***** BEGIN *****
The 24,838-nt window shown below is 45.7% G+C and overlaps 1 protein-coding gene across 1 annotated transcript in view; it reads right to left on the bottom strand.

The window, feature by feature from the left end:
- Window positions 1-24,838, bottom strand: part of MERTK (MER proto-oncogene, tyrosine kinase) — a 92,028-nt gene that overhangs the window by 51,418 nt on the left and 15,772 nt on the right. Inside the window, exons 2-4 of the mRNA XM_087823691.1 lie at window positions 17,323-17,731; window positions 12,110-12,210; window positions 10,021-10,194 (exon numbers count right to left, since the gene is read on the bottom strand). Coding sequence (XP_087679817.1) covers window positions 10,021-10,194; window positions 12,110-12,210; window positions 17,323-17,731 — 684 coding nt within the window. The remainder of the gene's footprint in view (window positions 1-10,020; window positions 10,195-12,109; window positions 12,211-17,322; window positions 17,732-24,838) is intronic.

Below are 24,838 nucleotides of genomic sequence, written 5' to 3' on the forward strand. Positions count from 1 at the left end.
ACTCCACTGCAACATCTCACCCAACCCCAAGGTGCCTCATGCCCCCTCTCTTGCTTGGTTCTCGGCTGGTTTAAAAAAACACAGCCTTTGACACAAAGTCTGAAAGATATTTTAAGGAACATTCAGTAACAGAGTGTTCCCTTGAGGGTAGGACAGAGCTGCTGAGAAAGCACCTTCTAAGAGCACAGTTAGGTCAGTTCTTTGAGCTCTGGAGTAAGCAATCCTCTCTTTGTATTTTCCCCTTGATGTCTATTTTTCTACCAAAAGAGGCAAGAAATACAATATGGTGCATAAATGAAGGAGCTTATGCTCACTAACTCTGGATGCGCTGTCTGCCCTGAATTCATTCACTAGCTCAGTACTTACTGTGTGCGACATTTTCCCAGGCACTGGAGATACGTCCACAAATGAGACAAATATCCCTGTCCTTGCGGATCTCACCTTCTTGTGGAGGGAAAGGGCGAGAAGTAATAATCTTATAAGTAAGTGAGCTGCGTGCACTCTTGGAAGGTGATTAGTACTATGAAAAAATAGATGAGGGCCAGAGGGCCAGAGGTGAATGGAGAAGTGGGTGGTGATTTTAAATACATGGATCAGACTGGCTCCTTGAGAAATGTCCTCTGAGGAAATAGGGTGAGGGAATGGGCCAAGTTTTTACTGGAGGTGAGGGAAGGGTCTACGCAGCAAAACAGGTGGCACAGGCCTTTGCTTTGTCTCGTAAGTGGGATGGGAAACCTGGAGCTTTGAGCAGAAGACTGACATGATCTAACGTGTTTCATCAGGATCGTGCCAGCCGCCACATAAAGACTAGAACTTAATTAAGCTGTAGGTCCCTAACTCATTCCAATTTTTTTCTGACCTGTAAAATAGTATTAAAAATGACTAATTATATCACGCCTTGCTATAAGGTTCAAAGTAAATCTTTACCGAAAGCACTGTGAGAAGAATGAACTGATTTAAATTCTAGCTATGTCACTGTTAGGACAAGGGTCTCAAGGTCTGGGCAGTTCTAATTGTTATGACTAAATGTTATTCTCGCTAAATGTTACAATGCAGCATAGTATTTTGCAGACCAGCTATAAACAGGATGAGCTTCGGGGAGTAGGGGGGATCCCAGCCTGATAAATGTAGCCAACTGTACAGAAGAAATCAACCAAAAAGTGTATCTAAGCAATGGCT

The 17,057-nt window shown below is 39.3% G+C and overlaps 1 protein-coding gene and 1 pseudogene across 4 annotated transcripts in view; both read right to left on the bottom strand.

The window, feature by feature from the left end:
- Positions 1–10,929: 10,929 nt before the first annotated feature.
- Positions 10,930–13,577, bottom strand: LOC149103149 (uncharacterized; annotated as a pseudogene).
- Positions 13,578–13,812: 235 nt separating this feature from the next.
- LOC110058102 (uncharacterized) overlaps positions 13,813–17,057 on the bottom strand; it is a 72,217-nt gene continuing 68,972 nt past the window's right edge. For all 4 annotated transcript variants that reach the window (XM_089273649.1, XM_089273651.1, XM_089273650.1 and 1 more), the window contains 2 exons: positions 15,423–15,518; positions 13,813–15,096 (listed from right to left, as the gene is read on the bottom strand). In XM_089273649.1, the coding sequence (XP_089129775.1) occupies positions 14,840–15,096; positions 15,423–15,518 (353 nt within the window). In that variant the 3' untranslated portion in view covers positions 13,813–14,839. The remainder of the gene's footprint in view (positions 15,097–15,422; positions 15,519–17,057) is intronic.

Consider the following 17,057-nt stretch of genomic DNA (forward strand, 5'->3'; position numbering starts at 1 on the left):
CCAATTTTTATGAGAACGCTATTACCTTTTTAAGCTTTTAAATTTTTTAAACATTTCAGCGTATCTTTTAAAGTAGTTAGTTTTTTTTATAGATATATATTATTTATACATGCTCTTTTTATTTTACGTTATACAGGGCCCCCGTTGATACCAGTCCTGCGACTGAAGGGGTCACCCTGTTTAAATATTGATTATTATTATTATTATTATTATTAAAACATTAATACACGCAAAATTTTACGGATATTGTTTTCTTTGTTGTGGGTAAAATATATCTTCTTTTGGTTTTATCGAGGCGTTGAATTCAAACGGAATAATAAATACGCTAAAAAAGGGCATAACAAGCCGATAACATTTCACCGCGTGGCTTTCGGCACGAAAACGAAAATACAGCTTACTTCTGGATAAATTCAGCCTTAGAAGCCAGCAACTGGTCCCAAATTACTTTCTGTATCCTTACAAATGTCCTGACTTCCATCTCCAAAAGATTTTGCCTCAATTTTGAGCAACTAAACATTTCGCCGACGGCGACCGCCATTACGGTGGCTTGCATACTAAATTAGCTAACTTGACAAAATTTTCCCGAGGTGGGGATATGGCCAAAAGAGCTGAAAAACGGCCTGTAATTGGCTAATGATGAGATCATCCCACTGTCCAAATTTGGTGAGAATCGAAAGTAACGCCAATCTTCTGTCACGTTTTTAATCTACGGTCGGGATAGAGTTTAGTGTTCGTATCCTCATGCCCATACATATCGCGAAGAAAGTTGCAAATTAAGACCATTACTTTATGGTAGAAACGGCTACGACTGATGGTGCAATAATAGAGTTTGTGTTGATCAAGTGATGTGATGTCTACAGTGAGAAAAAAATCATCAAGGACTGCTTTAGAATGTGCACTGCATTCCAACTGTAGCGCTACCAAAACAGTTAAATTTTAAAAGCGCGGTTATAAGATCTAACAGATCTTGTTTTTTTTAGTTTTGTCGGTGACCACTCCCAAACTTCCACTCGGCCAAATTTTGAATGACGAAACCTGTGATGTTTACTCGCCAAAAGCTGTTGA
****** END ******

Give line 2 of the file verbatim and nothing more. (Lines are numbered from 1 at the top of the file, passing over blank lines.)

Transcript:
The window, feature by feature from the left end: